Alonso rues ‘unfortunate’ Safety Car timing

2014 Singapore Grand Prix

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Fernando Alonso said Ferrari had the right strategy for the Singapore Grand Prix but they were caught out by the timing of the Safety Car.

Alonso split the Red Bulls at the start of the race, then moved ahead of Sebastian Vettel when the pair made their second pit stops. But the Safety Car came out shortly afterwards, and Alonso fell behind both Red Bulls when he came in for a third time.

“A little bit unlucky [today] probably with the Safety Car,” Alonso told reporters afterwards.

“When it happened we find ourselves with the super-soft. With Hamilton it worked, the strategy, but he has a two seconds advantage to open the gap necessary to do the final stop, we don’t have that margin.

“So we stop and at the end we were not able to overtake the Red Bulls with fresh tyres – and it’s a street circuit. The strategy I think was good, just the moment of the Safety Car was a a bit unlucky.”

However Alonso said there were “a lot of positives this weekend” after one of Ferrari’s strongest showings of the season so far.

“We were competitive in free practice, which normally we are, but then in the qualifying and the race we are not any more fighting with the leaders.

“We did today, that’s some positive, but we need to keep improving because it’s not enough.”

2014 Singapore Grand Prix

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Keith Collantine
Lifelong motor sport fan Keith set up RaceFans in 2005 - when it was originally called F1 Fanatic. Having previously worked as a motoring...

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25 comments on “Alonso rues ‘unfortunate’ Safety Car timing”

  1. Does he also rue the fact that he didn’t recieve a penalty for the first turn? He should’ve given way to the 2nd Red Bull as well. It seems the luck balanced out.

    1. Alonso was ahead of both before braking area so he only had to give back to the one, as vettel was close enough to be considered that if Alonso did make the corner vettel might have braked with him into the turn – ricciardo no, 3 would not fit. the stewards saw it the same.
      I was hoping for a safety car with 10 laps left, just before Hamilton pitted, that way redbull could have pitted for super softs, then the finish might have been interesting.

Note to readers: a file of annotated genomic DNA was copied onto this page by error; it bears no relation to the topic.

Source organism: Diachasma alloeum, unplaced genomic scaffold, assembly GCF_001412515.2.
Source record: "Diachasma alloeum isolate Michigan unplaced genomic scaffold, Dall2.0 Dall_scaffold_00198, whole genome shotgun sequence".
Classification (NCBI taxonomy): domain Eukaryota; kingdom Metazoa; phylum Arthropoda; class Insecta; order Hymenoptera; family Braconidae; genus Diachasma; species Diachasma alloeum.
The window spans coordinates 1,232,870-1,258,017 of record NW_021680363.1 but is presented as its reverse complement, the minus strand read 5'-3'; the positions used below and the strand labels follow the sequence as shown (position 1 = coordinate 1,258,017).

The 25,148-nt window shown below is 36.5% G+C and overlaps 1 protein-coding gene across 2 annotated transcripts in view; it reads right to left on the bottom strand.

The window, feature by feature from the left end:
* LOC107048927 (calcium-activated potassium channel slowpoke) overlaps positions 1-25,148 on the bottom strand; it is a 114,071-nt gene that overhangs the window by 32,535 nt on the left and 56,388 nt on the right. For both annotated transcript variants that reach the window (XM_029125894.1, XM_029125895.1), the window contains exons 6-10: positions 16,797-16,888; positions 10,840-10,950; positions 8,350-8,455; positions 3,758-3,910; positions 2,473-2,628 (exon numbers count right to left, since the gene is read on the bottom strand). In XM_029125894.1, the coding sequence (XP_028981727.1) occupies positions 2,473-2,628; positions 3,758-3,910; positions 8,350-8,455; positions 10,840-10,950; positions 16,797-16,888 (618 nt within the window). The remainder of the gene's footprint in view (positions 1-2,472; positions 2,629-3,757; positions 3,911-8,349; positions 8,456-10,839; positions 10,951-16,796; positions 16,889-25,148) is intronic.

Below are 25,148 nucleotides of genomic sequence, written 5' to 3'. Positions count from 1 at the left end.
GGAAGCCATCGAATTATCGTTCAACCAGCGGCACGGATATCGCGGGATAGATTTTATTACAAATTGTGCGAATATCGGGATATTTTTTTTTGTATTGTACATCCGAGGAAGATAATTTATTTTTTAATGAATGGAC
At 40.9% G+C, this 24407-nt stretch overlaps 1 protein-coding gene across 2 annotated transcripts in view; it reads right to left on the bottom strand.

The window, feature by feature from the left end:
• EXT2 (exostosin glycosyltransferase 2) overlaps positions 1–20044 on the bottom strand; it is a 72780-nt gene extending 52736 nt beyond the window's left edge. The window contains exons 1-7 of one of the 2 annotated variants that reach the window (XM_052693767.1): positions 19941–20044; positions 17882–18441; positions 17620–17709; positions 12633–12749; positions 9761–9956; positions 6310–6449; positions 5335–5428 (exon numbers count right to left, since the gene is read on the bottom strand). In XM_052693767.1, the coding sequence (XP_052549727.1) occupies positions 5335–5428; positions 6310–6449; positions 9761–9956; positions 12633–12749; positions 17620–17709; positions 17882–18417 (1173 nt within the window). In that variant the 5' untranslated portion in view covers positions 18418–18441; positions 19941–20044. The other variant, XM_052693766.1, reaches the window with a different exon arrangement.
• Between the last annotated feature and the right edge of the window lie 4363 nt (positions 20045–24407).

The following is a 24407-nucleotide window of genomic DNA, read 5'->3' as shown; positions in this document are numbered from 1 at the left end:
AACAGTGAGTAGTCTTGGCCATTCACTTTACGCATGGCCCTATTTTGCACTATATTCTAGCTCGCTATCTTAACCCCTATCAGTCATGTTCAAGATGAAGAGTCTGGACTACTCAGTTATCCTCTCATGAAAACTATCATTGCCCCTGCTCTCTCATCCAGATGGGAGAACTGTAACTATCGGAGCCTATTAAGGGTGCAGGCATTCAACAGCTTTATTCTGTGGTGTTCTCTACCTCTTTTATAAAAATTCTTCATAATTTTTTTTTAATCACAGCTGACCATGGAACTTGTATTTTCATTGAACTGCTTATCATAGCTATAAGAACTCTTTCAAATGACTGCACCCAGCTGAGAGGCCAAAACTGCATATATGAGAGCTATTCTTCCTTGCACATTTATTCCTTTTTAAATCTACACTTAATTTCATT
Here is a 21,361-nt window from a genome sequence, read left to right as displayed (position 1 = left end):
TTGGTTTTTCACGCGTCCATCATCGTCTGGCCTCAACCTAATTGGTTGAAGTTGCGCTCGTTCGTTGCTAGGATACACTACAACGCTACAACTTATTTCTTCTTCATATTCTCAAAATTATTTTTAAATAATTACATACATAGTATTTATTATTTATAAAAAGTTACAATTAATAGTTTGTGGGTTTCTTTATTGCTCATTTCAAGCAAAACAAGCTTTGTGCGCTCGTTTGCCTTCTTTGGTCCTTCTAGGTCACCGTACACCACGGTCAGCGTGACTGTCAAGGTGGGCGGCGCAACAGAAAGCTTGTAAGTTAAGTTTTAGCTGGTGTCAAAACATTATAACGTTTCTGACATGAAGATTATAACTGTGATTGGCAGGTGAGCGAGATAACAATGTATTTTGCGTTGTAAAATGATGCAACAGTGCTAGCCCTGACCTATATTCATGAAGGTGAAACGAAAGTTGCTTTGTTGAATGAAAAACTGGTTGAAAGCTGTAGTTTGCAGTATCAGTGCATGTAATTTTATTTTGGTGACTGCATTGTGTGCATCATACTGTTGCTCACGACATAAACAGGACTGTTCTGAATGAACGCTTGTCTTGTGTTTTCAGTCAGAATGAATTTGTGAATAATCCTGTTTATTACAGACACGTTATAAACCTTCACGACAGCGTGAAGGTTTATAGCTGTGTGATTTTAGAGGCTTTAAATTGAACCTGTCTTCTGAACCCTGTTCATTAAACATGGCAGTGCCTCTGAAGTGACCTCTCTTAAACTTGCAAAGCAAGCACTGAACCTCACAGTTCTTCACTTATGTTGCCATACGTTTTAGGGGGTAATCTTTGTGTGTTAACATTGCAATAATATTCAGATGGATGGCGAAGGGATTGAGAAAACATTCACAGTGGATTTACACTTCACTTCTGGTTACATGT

1. He was ahead of Ricciardo only because he did not brake for the corner. He got away with one there.

        1. He was clearly a whole car width ahead of even Vettel before the braking zone.

      2. So if Alonso went full throttle into turn one and blasted around both using the run-off, you’d say it’s ok because he was ahead of the red bulls into the braking zone???

    2. I don’t think it even was that clear, that he had to led Vettel back trough, cause it seems he was already ahead before they turned into the corner. Had he not braked that hard he might almost made that corner. Last year he also overtook a few cars there and also run a bit wider than others in the process but it was all right.
      But anyway it was the right choice not to risk a penalty.

    3. He had no chance and no apparent intention of making that corner. If he braked normally he is behind both rbrs. It’s not just whether he was ahead. He was ahead because his line and speed were way off. He got away with one there.

      1. “no apparent intention” – So he locked his wheels and damaged his tyres for what reason?

        He clearly just make a mistake.

    4. The stewards didn’t punish those turn 1 incidents that strictly. On his pole lap HAM was with all wheels off the track and nobody cared. I couldn’t watch the start, so I just saw it on the highlights. I suspect he just gave the position back to Vettel and imo that’s o.k.
      Fernando is right, the SC did cost him the podium and Kimi could’ve definately finish in at least 6th without it.